On Automated Future, Treasury Secretary is "Out of Touch"

The conversation needs to switch from 'when' to 'what now' soon. Very soon.

Getty Images / Mark Wilson

Last week, President Donald Trump’s New Treasury Secretary, Steven Mnuchin, said he’s “not worried at all” about automation, stirring up a lot of controversy. Then, on Tuesday, in an interview on CNBC, Democratic Powerbroker and entrepreneur, also neighbor to Trump at Mar-a-Lago in Florida, Jeff Greene explained his world views, saying that Mnuchin is “completely out of touch with reality.”

“I think he’s sort of missing it on the business thing,” Greene said. “I mean, 88 percent of manufacturing jobs were lost because of technology. So, to build a wall and keep Mexicans or Latin Americans out of the country, to clamp down on immigration, to think that globalization is the apparent problem is a mistake.”

He continued to say that neither of the parties are focusing on new forms of technology, which he called “the big issue of our time.”

“I really believe that what globalization did to the manufacturing blue collar jobs over 30 or 40 years, big data, A.I., robotics, machine learning is going to do the white-collar work for us in the next five to 10 years,” Greene said. “I think we are heading into a period of unprecedented job destruction.”

Mnuchin last week said those sorts of changes are not on his radar and are 50 to 100 years away, a prediction Greene characterized as “ridiculous.”

“He’s completely out of touch with reality,” Greene said. “I mean look, come on, you’ve seen the Amazon store, no employees. Why wouldn’t every store be that way?”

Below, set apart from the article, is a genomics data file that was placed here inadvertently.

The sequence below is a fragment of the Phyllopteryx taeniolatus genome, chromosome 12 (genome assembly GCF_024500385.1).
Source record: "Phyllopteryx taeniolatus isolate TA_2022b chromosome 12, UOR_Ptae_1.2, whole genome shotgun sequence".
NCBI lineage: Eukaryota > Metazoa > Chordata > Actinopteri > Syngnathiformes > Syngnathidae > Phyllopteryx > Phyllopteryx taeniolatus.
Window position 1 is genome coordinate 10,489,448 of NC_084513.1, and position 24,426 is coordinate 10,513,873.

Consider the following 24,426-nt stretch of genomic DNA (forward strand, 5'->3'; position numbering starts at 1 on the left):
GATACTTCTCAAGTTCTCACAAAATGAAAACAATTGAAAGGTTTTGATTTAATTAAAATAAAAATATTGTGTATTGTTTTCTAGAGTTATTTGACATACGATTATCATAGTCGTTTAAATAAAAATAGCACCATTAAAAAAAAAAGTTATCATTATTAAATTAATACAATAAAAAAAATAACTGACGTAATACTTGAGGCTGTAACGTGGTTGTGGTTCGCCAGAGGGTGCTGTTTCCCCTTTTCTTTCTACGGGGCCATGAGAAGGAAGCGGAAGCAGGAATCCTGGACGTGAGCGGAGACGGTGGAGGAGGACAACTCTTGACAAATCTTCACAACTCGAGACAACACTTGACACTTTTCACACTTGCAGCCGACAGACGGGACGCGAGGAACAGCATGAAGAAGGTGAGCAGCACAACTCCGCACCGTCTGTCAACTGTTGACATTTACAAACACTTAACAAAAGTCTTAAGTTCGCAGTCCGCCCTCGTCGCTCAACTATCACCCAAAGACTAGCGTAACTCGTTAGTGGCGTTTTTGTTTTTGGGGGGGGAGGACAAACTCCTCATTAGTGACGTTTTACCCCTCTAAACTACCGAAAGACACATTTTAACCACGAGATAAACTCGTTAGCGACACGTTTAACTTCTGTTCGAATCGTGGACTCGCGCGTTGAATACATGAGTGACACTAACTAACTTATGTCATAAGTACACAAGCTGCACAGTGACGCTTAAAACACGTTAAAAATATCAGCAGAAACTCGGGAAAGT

It seems automation is coming much quicker than even Greene expects. On Monday, the Wall Street Journal reported that Black Rock, Inc. would start to use algorithms instead of stock pickers.

For the first time BlackRock’s Main Street customers will be able to buy lower-cost quantitative stock funds that rely on data and computer systems to make predictions, an investment option previously available only to large institutional investors. Some existing funds will merge, get new investment mandates or close.

So what’s the upside of automation? Greene says it’ll be more free time.

“We will have more free time. There are many families where they are working 100, 120 hours a week just to get by. The main thing technology has done now is benefited businesses because they have a lot of savings by reducing costs of their employees. But, I think if we can get technology to be helpful in reducing the cost of living for people who are struggling. For instance, 3D printing houses, so we get housing costs way, way down, people would have lower mortgage payments. More renewable energy, so we have lower energy payments. If I had to think about how I see society evolve, I really don’t believe that the work consumption model of our capitalist economy is going to work long term and we’re going to have to focus on quality of life, which is what millennials are talking about now.”

Mnuchin said in an interview with Axios that automation is “not even on our radar screen” and that it could be “50 to 100 more years [away]” before we have to worry about it. Mnuchin is probably just channeling the millions of Americans who are in denial.

A recent study released this month by the National Bureau of Economic Research finds that for every robot added to a work zone of a thousand people, employment was reduced by about 5.6 workers in that zone. It also found that between 1990 and 2007 as many as 670,000 jobs were lost to automation, and that is considered “limited so far.”

Another study from 2013 by the University of Oxford calculated that a staggering 47 percent of U.S. employment is at risk of automation, which rounds out to about 65 million careers that could be replaced by machines by 2030.

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